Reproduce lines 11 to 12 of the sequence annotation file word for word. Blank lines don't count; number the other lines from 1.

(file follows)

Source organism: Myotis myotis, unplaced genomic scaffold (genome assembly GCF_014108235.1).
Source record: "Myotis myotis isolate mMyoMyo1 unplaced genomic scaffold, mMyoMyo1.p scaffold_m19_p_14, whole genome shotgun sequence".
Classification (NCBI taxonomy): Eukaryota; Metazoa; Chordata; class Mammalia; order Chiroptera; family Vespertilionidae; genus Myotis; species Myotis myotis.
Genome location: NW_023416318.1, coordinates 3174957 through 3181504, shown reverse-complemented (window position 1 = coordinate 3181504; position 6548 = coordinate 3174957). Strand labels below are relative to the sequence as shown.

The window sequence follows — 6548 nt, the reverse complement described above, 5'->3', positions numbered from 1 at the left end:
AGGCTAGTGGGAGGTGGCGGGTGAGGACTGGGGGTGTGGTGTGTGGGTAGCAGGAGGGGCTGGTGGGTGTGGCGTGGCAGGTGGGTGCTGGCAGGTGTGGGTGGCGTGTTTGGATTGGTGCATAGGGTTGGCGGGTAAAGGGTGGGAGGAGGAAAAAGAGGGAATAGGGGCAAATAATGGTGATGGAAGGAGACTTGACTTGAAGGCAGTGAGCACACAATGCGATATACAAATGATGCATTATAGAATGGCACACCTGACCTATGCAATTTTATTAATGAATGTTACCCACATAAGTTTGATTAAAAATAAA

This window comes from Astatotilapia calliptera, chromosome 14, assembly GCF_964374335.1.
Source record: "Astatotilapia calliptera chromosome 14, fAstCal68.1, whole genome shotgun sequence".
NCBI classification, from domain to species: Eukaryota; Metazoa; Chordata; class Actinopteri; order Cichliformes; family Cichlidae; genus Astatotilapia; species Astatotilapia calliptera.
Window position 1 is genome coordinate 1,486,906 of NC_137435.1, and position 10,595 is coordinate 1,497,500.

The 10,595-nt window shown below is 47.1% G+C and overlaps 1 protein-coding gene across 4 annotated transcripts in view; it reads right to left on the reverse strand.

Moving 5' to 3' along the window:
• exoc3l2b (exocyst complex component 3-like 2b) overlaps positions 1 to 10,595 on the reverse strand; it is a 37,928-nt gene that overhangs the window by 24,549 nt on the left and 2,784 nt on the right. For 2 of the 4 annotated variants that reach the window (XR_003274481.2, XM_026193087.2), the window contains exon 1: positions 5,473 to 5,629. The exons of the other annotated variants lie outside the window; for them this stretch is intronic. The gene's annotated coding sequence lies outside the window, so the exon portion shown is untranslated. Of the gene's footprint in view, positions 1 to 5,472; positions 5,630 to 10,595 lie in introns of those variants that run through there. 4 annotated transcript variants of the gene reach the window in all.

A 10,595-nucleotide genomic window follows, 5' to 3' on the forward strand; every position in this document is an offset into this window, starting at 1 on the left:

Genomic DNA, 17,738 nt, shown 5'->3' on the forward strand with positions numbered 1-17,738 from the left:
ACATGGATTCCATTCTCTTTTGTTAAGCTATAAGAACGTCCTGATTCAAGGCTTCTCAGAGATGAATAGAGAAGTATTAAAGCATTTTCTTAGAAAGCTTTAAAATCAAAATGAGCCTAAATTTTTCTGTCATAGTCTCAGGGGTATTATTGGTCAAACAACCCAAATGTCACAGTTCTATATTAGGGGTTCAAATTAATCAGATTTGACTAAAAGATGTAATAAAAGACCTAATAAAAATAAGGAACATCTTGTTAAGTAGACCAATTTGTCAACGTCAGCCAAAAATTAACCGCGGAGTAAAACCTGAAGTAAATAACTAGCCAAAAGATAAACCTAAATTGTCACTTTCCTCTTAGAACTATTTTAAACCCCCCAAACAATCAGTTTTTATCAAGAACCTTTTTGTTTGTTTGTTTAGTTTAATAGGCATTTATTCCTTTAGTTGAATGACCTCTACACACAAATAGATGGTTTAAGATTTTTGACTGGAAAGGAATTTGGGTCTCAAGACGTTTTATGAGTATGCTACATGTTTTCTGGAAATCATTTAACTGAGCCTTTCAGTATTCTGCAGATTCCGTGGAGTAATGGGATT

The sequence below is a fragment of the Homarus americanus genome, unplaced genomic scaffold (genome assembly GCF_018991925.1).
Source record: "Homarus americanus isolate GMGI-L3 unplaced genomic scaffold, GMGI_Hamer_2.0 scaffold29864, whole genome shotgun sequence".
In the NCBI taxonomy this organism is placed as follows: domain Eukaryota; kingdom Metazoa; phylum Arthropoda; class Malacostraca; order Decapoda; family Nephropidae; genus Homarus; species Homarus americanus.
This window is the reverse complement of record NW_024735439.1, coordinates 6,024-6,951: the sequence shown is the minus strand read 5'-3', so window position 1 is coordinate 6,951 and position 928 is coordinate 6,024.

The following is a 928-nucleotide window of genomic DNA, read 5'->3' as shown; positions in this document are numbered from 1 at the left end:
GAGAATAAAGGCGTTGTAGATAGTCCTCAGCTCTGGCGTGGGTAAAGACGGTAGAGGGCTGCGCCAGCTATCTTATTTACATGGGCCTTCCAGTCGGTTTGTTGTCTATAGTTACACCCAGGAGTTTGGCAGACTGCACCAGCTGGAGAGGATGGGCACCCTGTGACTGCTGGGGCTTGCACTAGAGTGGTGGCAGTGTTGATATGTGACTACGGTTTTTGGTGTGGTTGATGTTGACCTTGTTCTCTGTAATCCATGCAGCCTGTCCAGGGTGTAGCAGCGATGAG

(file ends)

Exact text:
The 10,595-nt window shown below is 47.1% G+C and overlaps 1 protein-coding gene across 4 annotated transcripts in view; it reads right to left on the reverse strand.

Moving 5' to 3' along the window: